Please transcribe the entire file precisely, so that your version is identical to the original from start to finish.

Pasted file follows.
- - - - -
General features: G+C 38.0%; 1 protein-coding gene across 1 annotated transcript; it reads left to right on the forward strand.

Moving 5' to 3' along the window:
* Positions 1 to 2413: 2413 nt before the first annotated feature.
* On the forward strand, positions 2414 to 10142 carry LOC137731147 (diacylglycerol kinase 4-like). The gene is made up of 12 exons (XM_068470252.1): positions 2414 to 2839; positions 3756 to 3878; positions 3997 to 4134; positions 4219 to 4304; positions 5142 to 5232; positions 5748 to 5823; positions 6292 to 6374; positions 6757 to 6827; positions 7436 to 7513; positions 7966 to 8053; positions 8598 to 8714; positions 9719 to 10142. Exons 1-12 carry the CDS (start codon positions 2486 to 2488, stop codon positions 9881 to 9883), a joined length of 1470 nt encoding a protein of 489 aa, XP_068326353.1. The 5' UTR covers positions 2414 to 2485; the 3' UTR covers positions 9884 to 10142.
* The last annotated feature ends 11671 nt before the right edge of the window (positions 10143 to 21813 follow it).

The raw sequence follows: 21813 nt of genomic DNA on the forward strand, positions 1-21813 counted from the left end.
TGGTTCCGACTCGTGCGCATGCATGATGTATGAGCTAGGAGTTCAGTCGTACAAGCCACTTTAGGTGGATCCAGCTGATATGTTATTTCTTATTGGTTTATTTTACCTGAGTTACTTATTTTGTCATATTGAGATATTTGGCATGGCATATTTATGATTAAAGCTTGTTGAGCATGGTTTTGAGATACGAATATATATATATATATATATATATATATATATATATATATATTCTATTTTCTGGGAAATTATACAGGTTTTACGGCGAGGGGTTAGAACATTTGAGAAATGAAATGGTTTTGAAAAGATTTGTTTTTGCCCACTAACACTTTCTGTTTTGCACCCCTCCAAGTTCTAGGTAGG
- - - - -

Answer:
General features: G+C 38.0%; 1 protein-coding gene across 1 annotated transcript; it reads left to right on the forward strand.

Moving 5' to 3' along the window:
* Positions 1 to 2413: 2413 nt before the first annotated feature.
* On the forward strand, positions 2414 to 10142 carry LOC137731147 (diacylglycerol kinase 4-like). The gene is made up of 12 exons (XM_068470252.1): positions 2414 to 2839; positions 3756 to 3878; positions 3997 to 4134; positions 4219 to 4304; positions 5142 to 5232; positions 5748 to 5823; positions 6292 to 6374; positions 6757 to 6827; positions 7436 to 7513; positions 7966 to 8053; positions 8598 to 8714; positions 9719 to 10142. Exons 1-12 carry the CDS (start codon positions 2486 to 2488, stop codon positions 9881 to 9883), a joined length of 1470 nt encoding a protein of 489 aa, XP_068326353.1. The 5' UTR covers positions 2414 to 2485; the 3' UTR covers positions 9884 to 10142.
* The last annotated feature ends 11671 nt before the right edge of the window (positions 10143 to 21813 follow it).

The raw sequence follows: 21813 nt of genomic DNA on the forward strand, positions 1-21813 counted from the left end.
TGGTTCCGACTCGTGCGCATGCATGATGTATGAGCTAGGAGTTCAGTCGTACAAGCCACTTTAGGTGGATCCAGCTGATATGTTATTTCTTATTGGTTTATTTTACCTGAGTTACTTATTTTGTCATATTGAGATATTTGGCATGGCATATTTATGATTAAAGCTTGTTGAGCATGGTTTTGAGATACGAATATATATATATATATATATATATATATATATATATATATATTCTATTTTCTGGGAAATTATACAGGTTTTACGGCGAGGGGTTAGAACATTTGAGAAATGAAATGGTTTTGAAAAGATTTGTTTTTGCCCACTAACACTTTCTGTTTTGCACCCCTCCAAGTTCTAGGTAGG